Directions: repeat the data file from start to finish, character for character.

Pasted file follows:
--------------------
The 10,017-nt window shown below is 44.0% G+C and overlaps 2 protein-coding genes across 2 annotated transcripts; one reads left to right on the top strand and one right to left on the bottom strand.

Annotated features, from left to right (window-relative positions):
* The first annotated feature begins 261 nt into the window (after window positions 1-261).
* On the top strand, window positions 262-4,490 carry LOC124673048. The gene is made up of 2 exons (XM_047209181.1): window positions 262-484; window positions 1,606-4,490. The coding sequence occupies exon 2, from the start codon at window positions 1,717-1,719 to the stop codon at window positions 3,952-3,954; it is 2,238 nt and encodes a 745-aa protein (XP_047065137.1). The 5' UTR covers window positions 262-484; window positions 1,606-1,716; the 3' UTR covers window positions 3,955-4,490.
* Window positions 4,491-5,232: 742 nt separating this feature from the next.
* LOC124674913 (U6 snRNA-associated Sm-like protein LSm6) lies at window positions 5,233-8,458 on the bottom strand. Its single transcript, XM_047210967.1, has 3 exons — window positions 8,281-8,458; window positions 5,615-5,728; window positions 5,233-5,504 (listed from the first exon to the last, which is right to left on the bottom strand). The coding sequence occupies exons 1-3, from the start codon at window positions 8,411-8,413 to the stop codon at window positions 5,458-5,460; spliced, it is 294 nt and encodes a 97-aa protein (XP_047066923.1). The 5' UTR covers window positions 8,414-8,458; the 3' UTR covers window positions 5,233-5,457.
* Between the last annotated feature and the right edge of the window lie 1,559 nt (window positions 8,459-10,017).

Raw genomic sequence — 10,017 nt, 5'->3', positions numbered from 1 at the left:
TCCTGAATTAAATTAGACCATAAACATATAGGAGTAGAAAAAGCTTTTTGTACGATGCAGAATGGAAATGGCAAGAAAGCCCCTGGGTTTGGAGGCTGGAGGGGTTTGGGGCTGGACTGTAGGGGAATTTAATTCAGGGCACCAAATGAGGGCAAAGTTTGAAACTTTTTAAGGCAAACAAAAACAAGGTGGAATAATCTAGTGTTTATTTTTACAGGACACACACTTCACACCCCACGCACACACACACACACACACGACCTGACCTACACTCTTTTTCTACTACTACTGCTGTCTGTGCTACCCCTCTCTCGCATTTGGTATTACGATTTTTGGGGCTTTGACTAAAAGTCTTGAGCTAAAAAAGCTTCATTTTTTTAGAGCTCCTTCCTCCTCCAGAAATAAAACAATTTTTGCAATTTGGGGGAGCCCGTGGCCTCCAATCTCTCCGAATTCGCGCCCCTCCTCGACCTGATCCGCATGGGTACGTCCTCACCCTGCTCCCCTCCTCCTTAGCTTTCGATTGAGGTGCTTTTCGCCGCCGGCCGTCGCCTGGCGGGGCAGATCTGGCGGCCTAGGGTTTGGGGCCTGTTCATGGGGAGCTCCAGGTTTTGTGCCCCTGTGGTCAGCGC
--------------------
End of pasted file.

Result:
The 10,017-nt window shown below is 44.0% G+C and overlaps 2 protein-coding genes across 2 annotated transcripts; one reads left to right on the top strand and one right to left on the bottom strand.

Annotated features, from left to right (window-relative positions):
* The first annotated feature begins 261 nt into the window (after window positions 1-261).
* On the top strand, window positions 262-4,490 carry LOC124673048. The gene is made up of 2 exons (XM_047209181.1): window positions 262-484; window positions 1,606-4,490. The coding sequence occupies exon 2, from the start codon at window positions 1,717-1,719 to the stop codon at window positions 3,952-3,954; it is 2,238 nt and encodes a 745-aa protein (XP_047065137.1). The 5' UTR covers window positions 262-484; window positions 1,606-1,716; the 3' UTR covers window positions 3,955-4,490.
* Window positions 4,491-5,232: 742 nt separating this feature from the next.
* LOC124674913 (U6 snRNA-associated Sm-like protein LSm6) lies at window positions 5,233-8,458 on the bottom strand. Its single transcript, XM_047210967.1, has 3 exons — window positions 8,281-8,458; window positions 5,615-5,728; window positions 5,233-5,504 (listed from the first exon to the last, which is right to left on the bottom strand). The coding sequence occupies exons 1-3, from the start codon at window positions 8,411-8,413 to the stop codon at window positions 5,458-5,460; spliced, it is 294 nt and encodes a 97-aa protein (XP_047066923.1). The 5' UTR covers window positions 8,414-8,458; the 3' UTR covers window positions 5,233-5,457.
* Between the last annotated feature and the right edge of the window lie 1,559 nt (window positions 8,459-10,017).

Raw genomic sequence — 10,017 nt, 5'->3', positions numbered from 1 at the left:
TCCTGAATTAAATTAGACCATAAACATATAGGAGTAGAAAAAGCTTTTTGTACGATGCAGAATGGAAATGGCAAGAAAGCCCCTGGGTTTGGAGGCTGGAGGGGTTTGGGGCTGGACTGTAGGGGAATTTAATTCAGGGCACCAAATGAGGGCAAAGTTTGAAACTTTTTAAGGCAAACAAAAACAAGGTGGAATAATCTAGTGTTTATTTTTACAGGACACACACTTCACACCCCACGCACACACACACACACACACGACCTGACCTACACTCTTTTTCTACTACTACTGCTGTCTGTGCTACCCCTCTCTCGCATTTGGTATTACGATTTTTGGGGCTTTGACTAAAAGTCTTGAGCTAAAAAAGCTTCATTTTTTTAGAGCTCCTTCCTCCTCCAGAAATAAAACAATTTTTGCAATTTGGGGGAGCCCGTGGCCTCCAATCTCTCCGAATTCGCGCCCCTCCTCGACCTGATCCGCATGGGTACGTCCTCACCCTGCTCCCCTCCTCCTTAGCTTTCGATTGAGGTGCTTTTCGCCGCCGGCCGTCGCCTGGCGGGGCAGATCTGGCGGCCTAGGGTTTGGGGCCTGTTCATGGGGAGCTCCAGGTTTTGTGCCCCTGTGGTCAGCGC